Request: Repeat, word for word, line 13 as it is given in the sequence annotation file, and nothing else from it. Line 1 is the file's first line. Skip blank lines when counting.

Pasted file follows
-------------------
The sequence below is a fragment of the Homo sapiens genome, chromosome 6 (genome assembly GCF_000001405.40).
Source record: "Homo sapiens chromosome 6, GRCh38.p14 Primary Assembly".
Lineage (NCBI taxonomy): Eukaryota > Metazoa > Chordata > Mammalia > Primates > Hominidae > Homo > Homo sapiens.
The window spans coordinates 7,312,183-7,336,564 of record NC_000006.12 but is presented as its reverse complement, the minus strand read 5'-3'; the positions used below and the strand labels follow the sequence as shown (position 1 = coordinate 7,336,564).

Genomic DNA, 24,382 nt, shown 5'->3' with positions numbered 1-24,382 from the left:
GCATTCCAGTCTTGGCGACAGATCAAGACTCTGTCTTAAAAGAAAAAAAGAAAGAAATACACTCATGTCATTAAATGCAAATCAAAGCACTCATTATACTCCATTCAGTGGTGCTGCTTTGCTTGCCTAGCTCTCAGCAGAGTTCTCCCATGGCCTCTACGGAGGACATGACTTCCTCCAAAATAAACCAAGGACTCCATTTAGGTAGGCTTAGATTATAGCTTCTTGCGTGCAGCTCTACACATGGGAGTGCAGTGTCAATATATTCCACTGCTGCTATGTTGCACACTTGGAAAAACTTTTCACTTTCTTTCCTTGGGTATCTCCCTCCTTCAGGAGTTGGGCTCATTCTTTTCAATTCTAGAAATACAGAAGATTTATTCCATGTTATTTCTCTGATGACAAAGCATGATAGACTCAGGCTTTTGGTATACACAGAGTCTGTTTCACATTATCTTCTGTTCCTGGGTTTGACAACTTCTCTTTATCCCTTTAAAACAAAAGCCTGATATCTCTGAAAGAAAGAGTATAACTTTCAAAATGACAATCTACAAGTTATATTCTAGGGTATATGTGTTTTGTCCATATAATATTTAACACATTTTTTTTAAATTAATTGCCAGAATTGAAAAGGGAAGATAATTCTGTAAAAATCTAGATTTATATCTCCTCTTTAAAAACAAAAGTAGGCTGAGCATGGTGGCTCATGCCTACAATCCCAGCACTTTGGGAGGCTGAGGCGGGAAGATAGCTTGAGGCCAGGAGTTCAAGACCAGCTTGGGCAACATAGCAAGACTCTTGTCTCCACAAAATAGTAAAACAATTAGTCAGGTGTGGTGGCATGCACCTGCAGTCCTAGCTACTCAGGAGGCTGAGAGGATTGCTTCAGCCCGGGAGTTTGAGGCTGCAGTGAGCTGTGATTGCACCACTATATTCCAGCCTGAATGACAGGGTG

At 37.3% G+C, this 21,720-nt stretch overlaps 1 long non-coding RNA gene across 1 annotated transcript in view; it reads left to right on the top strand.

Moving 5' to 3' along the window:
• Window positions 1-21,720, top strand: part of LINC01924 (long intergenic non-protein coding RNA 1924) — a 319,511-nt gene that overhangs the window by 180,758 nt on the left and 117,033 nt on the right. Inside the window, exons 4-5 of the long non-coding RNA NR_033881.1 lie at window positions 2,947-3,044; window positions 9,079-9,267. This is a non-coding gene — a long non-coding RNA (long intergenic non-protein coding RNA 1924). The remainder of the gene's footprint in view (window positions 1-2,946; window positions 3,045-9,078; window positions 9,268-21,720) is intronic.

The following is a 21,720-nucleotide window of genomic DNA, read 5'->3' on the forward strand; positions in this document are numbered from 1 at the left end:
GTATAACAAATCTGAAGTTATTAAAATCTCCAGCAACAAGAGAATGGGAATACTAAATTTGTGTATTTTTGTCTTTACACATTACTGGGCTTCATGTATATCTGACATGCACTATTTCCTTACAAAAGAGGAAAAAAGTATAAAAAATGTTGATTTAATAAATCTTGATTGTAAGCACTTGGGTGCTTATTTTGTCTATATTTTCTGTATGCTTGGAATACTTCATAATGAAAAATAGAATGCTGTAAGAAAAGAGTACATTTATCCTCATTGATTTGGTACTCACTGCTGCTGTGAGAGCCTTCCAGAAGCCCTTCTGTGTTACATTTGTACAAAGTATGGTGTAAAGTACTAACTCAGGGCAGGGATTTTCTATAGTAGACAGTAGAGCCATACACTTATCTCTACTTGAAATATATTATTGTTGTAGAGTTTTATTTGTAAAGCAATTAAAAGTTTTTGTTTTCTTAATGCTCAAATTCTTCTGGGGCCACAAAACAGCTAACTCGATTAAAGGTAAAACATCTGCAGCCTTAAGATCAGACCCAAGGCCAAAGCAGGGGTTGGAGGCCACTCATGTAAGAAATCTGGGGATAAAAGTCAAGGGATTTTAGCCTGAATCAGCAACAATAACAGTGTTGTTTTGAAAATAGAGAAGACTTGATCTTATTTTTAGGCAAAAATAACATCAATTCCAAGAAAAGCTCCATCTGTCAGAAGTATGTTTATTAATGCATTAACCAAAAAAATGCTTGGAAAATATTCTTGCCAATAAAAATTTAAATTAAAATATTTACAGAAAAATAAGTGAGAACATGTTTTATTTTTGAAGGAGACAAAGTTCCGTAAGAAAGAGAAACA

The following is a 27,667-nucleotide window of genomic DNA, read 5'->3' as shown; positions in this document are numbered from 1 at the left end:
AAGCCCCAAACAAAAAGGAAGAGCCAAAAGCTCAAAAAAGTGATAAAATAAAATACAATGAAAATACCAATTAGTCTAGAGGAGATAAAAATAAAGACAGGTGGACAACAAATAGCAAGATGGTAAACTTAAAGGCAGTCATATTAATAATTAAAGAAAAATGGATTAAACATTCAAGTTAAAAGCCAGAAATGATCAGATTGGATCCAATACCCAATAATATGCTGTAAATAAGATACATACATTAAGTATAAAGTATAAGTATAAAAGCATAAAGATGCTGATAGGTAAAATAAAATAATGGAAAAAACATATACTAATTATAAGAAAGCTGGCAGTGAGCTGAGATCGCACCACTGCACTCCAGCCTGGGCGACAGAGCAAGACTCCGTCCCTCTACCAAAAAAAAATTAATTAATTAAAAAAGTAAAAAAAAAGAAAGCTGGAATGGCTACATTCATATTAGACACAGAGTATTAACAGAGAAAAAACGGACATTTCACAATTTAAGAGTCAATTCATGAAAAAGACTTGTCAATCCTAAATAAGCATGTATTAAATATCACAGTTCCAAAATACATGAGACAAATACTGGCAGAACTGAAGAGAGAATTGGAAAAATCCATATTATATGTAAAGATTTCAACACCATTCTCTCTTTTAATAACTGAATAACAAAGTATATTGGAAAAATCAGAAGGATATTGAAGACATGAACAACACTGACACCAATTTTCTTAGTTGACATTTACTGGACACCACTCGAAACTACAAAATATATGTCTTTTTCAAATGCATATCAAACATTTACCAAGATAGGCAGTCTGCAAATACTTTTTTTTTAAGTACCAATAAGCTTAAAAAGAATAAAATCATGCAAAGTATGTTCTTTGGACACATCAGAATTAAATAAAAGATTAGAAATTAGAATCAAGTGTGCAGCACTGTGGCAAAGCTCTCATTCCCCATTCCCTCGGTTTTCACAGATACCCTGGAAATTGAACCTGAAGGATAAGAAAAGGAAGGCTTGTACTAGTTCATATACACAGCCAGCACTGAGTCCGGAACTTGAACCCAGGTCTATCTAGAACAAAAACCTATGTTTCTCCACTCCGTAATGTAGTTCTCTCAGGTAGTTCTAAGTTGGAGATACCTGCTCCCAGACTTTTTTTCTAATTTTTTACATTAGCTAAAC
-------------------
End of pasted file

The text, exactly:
AAGCCCCAAACAAAAAGGAAGAGCCAAAAGCTCAAAAAAGTGATAAAATAAAATACAATGAAAATACCAATTAGTCTAGAGGAGATAAAAATAAAGACAGGTGGACAACAAATAGCAAGATGGTAAACTTAAAGGCAGTCATATTAATAATTAAAGAAAAATGGATTAAACATTCAAGTTAAAAGCCAGAAATGATCAGATTGGATCCAATACCCAATAATATGCTGTAAATAAGATACATACATTAAGTATAAAGTATAAGTATAAAAGCATAAAGATGCTGATAGGTAAAATAAAATAATGGAAAAAACATATACTAATTATAAGAAAGCTGGCAGTGAGCTGAGATCGCACCACTGCACTCCAGCCTGGGCGACAGAGCAAGACTCCGTCCCTCTACCAAAAAAAAATTAATTAATTAAAAAAGTAAAAAAAAAGAAAGCTGGAATGGCTACATTCATATTAGACACAGAGTATTAACAGAGAAAAAACGGACATTTCACAATTTAAGAGTCAATTCATGAAAAAGACTTGTCAATCCTAAATAAGCATGTATTAAATATCACAGTTCCAAAATACATGAGACAAATACTGGCAGAACTGAAGAGAGAATTGGAAAAATCCATATTATATGTAAAGATTTCAACACCATTCTCTCTTTTAATAACTGAATAACAAAGTATATTGGAAAAATCAGAAGGATATTGAAGACATGAACAACACTGACACCAATTTTCTTAGTTGACATTTACTGGACACCACTCGAAACTACAAAATATATGTCTTTTTCAAATGCATATCAAACATTTACCAAGATAGGCAGTCTGCAAATACTTTTTTTTTAAGTACCAATAAGCTTAAAAAGAATAAAATCATGCAAAGTATGTTCTTTGGACACATCAGAATTAAATAAAAGATTAGAAATTAGAATCAAGTGTGCAGCACTGTGGCAAAGCTCTCATTCCCCATTCCCTCGGTTTTCACAGATACCCTGGAAATTGAACCTGAAGGATAAGAAAAGGAAGGCTTGTACTAGTTCATATACACAGCCAGCACTGAGTCCGGAACTTGAACCCAGGTCTATCTAGAACAAAAACCTATGTTTCTCCACTCCGTAATGTAGTTCTCTCAGGTAGTTCTAAGTTGGAGATACCTGCTCCCAGACTTTTTTTCTAATTTTTTACATTAGCTAAAC